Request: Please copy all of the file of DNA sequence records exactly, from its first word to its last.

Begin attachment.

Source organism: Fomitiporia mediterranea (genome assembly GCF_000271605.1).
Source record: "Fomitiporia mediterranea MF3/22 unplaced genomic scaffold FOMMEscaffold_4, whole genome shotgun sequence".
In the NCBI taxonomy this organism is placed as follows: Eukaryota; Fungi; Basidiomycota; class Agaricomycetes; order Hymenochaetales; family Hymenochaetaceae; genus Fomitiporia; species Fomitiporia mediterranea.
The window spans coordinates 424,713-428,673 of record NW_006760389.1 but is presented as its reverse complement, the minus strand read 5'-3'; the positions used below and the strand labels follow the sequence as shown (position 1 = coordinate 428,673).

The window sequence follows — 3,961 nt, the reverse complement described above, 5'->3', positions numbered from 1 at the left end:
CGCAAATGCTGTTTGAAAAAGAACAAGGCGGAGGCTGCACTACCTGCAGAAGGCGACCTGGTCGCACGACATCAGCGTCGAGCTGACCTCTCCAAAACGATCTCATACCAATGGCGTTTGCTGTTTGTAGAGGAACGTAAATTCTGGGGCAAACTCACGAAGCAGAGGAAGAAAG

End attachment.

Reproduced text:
Source organism: Fomitiporia mediterranea (genome assembly GCF_000271605.1).
Source record: "Fomitiporia mediterranea MF3/22 unplaced genomic scaffold FOMMEscaffold_4, whole genome shotgun sequence".
In the NCBI taxonomy this organism is placed as follows: Eukaryota; Fungi; Basidiomycota; class Agaricomycetes; order Hymenochaetales; family Hymenochaetaceae; genus Fomitiporia; species Fomitiporia mediterranea.
The window spans coordinates 424,713-428,673 of record NW_006760389.1 but is presented as its reverse complement, the minus strand read 5'-3'; the positions used below and the strand labels follow the sequence as shown (position 1 = coordinate 428,673).

The window sequence follows — 3,961 nt, the reverse complement described above, 5'->3', positions numbered from 1 at the left end:
CGCAAATGCTGTTTGAAAAAGAACAAGGCGGAGGCTGCACTACCTGCAGAAGGCGACCTGGTCGCACGACATCAGCGTCGAGCTGACCTCTCCAAAACGATCTCATACCAATGGCGTTTGCTGTTTGTAGAGGAACGTAAATTCTGGGGCAAACTCACGAAGCAGAGGAAGAAAG